While we must recognize that God ought to be more highly regarded, we can never think too highly of God for our limited cognition will never fully comprehend the vast greatness and majesty of the Most High God. The nature of God Himself is inexplicable and mysterious (Romans 11:33). His name is kept secret (Judges 13:18) and there are aspects of the Godhead that will remain beyond comprehension and without explanation in this lifetime (Deuteronomy 29:29).
Yet Christians strive to know God. Is such a goal even achievable? Can the incomprehensible God be known? These are good questions, but not the right questions. If the question is, “Can one know with exactness the full nature of God?” then the answer is, “no.” If the question is, “Can one know the true God on an experiential plane?” then the answer is “yes.” We cannot know all that there is to know about God, but we can know what He has revealed to be true about Himself. These are his “attributes.”
How do we discover and relate to these attributes? How can we know what God is really like? The Christian often attempts to discover God by using the wrong faculties. God cannot be discovered by one’s imagination, intellect, or inclinations. In some ways, Christians must attempt to imagine the likeness of God, but discerning His likeness through similes and metaphors is the best the imagination can do to comprehend God. As the prophet Isaiah indicated in his teaching, comprehension flows from the known into the unknown; from that which is familiar to that which is unfamiliar (Isaiah 28:9-10). The closest the imagination can come to recognizing God is through anthropomorphisms which relate the attributes of God to features of mankind. However, while this assists in understanding, it doesn’t necessarily aid in experiencing God. Additionally, the intellect is incapable of discovering the majesty of God. One’s finite mind cannot comprehend the “depth of the riches both of the wisdom and knowledge of God!” Truly, His ways remain “past finding out!” (Romans 11:33). One’s intellectual capacity is just too restricted to fully discover the depths of God. Furthermore, one’s comprehension of God cannot be fully realized through one’s inclinations. The emotional connection to God is truly a strong bond – “we love him, because he first loved us” (I John 4:19) – yet one’s emotions are not exact reflections of God’s nature. For example, what might cause one person to respond in anger God may look upon and respond in mercy (Luke 9:54-56). Because one’s emotional responses are marred by sin, such a connection with God would be limited.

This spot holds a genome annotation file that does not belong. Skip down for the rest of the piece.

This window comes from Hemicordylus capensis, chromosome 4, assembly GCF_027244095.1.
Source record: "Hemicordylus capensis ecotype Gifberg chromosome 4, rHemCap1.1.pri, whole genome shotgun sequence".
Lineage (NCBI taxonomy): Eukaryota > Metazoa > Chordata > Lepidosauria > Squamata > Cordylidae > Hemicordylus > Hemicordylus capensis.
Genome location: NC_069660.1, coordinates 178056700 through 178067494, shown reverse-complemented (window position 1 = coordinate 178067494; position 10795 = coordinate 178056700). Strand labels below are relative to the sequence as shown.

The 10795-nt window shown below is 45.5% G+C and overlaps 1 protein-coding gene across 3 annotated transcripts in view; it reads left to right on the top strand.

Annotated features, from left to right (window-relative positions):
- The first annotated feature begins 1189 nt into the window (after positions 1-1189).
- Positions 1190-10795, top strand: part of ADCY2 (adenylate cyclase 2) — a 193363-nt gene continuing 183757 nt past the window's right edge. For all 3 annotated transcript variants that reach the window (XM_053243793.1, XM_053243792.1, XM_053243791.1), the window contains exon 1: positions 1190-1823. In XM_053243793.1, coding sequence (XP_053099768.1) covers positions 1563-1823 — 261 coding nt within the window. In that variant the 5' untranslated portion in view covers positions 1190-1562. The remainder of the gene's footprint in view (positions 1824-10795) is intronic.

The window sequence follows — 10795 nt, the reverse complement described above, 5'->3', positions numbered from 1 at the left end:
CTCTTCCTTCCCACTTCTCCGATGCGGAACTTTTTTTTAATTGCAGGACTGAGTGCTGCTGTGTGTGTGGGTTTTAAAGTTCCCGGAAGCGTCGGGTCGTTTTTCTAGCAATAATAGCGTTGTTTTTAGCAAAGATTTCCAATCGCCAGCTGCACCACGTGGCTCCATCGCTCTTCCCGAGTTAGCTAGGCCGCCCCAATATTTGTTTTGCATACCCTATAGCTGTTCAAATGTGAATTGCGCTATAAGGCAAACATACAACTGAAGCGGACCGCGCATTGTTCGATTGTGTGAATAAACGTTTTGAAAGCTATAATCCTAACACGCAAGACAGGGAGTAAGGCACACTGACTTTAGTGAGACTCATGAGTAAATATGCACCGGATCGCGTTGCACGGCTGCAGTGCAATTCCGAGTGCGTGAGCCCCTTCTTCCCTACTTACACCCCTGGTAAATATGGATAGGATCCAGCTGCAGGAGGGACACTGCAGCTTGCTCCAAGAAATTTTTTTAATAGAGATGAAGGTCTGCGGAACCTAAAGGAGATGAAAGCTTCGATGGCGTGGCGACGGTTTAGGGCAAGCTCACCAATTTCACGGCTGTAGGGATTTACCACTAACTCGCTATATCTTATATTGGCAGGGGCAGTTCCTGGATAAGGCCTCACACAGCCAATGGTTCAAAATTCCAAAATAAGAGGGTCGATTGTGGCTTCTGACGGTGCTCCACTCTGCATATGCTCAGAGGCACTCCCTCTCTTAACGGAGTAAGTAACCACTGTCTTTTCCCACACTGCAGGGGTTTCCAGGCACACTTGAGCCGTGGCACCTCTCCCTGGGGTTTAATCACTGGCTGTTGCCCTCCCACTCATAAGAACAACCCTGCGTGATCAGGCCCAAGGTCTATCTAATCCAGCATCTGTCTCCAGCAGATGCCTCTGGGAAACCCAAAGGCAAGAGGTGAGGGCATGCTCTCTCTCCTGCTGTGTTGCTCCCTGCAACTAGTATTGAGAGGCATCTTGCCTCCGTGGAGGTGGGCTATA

While this explains how a Christian can be deterred from knowing God, we must resolve to determine what will enable us to experience God. Primarily, the nature of God became the most comprehensible and tangible through the Person of the Lord Jesus Christ (I John 1:1-3). A facet of the Son of God’s role was to reveal the nature of the Father to the world (Luke 10:22) and those disciples that knew and followed Jesus experienced a personal revelation of the Father (John 14:7-11; 10:30). The best way to experience the fullness of God is to experience life in the fullness of Christ (John 14:20-21).
Additionally, the nature of God is most fully applied through the illumination of the Spirit (I John 2:27). The Holy Spirit discloses the knowledge of God (I Cor. 2:9-10). The Bible establishes that these two Members of the Godhead enable us to experience God and to recognize the nature of God. The faculty by which both Members are engaged is faith. Faith is the “key” which unlocks the “door” to a deeper knowledge of and a robust experience with God. The presence of the invisible God is discerned only by faith, not sight (II Corinthians 5:7) because it is the “evidence of things not seen” (Hebrews 11:1). Faith is the active component of mankind that allows him to enter into the faith (Ephesians 2:8-9), to please God (Hebrews 11:6), and to be characterized righteously (Romans 1:17). When faith characterizes the Christian, the knowledge of God will be experienced in the fullest sense of spiritual maturity – Christ-likeness (Ephesians 4:13).
My Prayer for Today:
You are the truly the Majestic One who reigns on high. Forgive me for not regarding you as highly as you are worth. Truly, you are worthy of praise for all your greatness! Though I may not fully comprehend your fullness, I thank You that I can trust you because of your greatness. Though Your ways are sometimes mysterious, I thank You that have revealed Yourself to me through your Word and Your Spirit. I am humbled that I can experience Your presence, enjoy Your fellowship, and discover Your power each day. Help me today to see You more clearly, understand You more deeply, and follow You more closely. In Jesus’ name. Amen.